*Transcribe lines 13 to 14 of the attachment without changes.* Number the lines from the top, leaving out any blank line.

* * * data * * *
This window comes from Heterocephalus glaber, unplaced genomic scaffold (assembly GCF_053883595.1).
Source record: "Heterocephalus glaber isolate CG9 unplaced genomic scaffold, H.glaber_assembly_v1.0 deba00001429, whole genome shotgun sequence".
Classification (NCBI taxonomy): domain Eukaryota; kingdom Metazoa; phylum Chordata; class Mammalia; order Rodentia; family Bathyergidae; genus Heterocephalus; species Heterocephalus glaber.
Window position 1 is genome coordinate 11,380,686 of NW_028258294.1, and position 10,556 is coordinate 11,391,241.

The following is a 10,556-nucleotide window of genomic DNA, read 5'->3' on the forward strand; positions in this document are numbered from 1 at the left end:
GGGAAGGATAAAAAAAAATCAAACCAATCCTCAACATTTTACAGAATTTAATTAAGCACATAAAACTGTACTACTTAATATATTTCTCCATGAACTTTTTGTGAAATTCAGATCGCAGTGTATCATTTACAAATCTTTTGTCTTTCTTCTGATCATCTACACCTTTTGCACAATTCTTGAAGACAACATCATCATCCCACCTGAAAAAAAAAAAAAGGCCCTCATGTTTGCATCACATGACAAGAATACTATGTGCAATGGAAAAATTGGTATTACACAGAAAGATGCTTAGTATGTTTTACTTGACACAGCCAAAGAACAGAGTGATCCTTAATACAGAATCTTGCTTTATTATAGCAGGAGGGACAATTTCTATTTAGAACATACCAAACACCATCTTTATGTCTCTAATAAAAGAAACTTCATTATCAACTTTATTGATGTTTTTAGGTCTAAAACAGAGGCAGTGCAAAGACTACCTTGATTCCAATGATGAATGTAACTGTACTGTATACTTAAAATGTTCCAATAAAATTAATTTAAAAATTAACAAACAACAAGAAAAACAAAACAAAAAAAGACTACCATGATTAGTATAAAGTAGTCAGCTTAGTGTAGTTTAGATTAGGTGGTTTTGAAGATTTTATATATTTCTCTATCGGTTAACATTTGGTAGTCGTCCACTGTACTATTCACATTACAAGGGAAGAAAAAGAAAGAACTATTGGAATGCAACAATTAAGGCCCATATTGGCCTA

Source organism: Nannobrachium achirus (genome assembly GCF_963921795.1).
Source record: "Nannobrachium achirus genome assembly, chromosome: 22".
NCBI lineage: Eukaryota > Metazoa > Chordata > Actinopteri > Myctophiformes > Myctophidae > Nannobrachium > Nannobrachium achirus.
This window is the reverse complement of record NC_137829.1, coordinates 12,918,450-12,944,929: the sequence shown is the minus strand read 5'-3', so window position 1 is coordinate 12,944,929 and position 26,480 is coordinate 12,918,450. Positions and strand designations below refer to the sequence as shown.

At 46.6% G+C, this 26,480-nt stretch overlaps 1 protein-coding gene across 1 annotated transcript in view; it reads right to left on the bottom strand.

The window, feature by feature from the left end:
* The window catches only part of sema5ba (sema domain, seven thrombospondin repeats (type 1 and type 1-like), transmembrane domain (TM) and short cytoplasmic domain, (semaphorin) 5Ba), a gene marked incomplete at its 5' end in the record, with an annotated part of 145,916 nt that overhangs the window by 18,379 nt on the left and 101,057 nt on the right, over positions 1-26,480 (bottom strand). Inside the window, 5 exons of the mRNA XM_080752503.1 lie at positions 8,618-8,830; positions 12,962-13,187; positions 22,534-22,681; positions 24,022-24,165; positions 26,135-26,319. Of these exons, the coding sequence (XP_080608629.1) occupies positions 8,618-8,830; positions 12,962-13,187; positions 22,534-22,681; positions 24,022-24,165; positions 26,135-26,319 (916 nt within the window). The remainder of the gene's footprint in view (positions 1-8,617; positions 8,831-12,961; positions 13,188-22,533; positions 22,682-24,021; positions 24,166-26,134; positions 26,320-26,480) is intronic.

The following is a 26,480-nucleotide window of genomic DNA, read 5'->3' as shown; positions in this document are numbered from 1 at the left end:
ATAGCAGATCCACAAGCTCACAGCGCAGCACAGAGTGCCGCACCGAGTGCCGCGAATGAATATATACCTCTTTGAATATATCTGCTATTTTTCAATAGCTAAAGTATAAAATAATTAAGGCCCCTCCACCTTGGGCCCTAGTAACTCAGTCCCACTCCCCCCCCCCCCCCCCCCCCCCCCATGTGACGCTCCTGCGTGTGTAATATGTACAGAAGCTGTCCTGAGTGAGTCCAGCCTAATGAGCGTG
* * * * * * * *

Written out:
* The window catches only part of sema5ba (sema domain, seven thrombospondin repeats (type 1 and type 1-like), transmembrane domain (TM) and short cytoplasmic domain, (semaphorin) 5Ba), a gene marked incomplete at its 5' end in the record, with an annotated part of 145,916 nt that overhangs the window by 18,379 nt on the left and 101,057 nt on the right, over positions 1-26,480 (bottom strand). Inside the window, 5 exons of the mRNA XM_080752503.1 lie at positions 8,618-8,830; positions 12,962-13,187; positions 22,534-22,681; positions 24,022-24,165; positions 26,135-26,319. Of these exons, the coding sequence (XP_080608629.1) occupies positions 8,618-8,830; positions 12,962-13,187; positions 22,534-22,681; positions 24,022-24,165; positions 26,135-26,319 (916 nt within the window). The remainder of the gene's footprint in view (positions 1-8,617; positions 8,831-12,961; positions 13,188-22,533; positions 22,682-24,021; positions 24,166-26,134; positions 26,320-26,480) is intronic.

The following is a 26,480-nucleotide window of genomic DNA, read 5'->3' as shown; positions in this document are numbered from 1 at the left end: